3. Note that in the Roman tradition offerings are normally made to Janus before other Gods, because he is the gateway to the divine, while Vesta, Goddess of altar and hearth fire, receives the last offering (Cicero, On the Nature of the Gods), though Vesta's name may be invoked first at the start of the ritual (Ovid, Fasti). Arguably, Vesta need not be invoked if the ritual involves no fire.
  4. It is advisable to prepare what you will do and say so that the ritual does not become fumbling or ineffective. Note that you should speak in a clear voice; stumbling over words in the midst of a ritual is not desirable and may even be regarded as inauspicious. It is perfectly fine to read from a prepared script during the ritual – in fact this may be preferable.
  5. Hands and clothes should be clean (the cleaner you are the better), normally white clothes will preferable, and the head is usually covered when praying to Roman Gods (notable exceptions to this general rule include Saturn and Hercules, to whom the ritus Graecus applies – note that despite the name the ritus Graecus in fact refers to a style of Roman ritual, which is inspired by, but not identical to, Hellenic rites; it may involve wearing a laurel wreath). You do not need to wear a toga  (traditionally a fold of the toga would be placed over the head) – a hoodie with the hood up is sufficient. Otherwise a scarf or shawl. Only the back of the head needs covering; the greater part of the arms and neck can be left exposed.
  6. Prayers should be made with open palms (both hands or the right hand only), fingers together and stretched slightly backwards. The palm of the right hand (or both hands) should be facing the presumed abode of the God/s being honoured (eg, the sky for celestial Gods and the ground for chthonic Gods) or at an image of the God or shrine to the God.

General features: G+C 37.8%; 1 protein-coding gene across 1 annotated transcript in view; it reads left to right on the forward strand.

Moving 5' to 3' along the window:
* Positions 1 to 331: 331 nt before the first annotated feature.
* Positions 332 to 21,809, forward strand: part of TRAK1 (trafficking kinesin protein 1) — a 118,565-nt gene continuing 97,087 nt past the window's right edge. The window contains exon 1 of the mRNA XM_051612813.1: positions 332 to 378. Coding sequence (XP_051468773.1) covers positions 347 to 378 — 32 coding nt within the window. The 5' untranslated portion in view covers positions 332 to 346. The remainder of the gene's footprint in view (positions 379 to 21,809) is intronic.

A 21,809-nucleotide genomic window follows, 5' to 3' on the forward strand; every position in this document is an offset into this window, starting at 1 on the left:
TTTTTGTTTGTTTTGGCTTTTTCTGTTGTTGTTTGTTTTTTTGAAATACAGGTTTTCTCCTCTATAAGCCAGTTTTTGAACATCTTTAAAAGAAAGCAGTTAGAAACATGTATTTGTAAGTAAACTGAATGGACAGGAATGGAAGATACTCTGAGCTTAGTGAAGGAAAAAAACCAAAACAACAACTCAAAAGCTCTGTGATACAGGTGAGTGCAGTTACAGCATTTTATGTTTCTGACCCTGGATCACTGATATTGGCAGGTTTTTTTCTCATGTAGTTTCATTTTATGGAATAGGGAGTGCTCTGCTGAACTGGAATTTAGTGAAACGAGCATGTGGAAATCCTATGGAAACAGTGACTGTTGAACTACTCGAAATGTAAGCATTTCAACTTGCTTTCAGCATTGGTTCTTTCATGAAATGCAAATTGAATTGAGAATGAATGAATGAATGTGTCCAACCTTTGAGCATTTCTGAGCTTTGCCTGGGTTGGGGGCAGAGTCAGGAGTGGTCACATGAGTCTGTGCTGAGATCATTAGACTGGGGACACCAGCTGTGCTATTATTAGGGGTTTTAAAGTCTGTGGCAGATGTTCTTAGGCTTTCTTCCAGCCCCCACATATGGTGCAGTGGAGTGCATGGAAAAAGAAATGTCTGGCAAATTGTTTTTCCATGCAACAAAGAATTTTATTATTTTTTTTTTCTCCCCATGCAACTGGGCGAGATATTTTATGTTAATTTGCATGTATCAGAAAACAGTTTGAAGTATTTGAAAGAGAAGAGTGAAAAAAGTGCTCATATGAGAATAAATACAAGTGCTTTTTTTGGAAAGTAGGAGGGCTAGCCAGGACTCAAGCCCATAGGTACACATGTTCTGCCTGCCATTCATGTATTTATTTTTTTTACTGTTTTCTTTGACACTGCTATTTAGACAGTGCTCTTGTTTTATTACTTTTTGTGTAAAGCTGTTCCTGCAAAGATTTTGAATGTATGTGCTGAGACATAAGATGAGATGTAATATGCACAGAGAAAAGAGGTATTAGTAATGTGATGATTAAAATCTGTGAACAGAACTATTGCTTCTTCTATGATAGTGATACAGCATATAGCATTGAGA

Some tips for a small, outdoor fire ceremony (feel free to disregard; this is tailored for a city dweller to perform on an apartment balcony): before starting the fire line the bowl/container in which the flame will burn with aluminium foil and place a small tea light in the middle. Light the candle then place very small broken up twigs (up to 2 inches long) and dried leaves over the flame. Do not place too much fuel in the bowl as the fire will grow too large. Keep a large jug of water handy. Do not perform this ceremony on a windy day.

The following words are the kind of things you might say during Roman rites, but of course your own prayers might be worded completely differently. The key words may include (1) correct identification of the God you wish to honour (hence the name of the Deity and a description of their domain), (2) a clear statement of what you are praying for, and (3) a clear description of what offerings you are making or will make should your prayer be answered.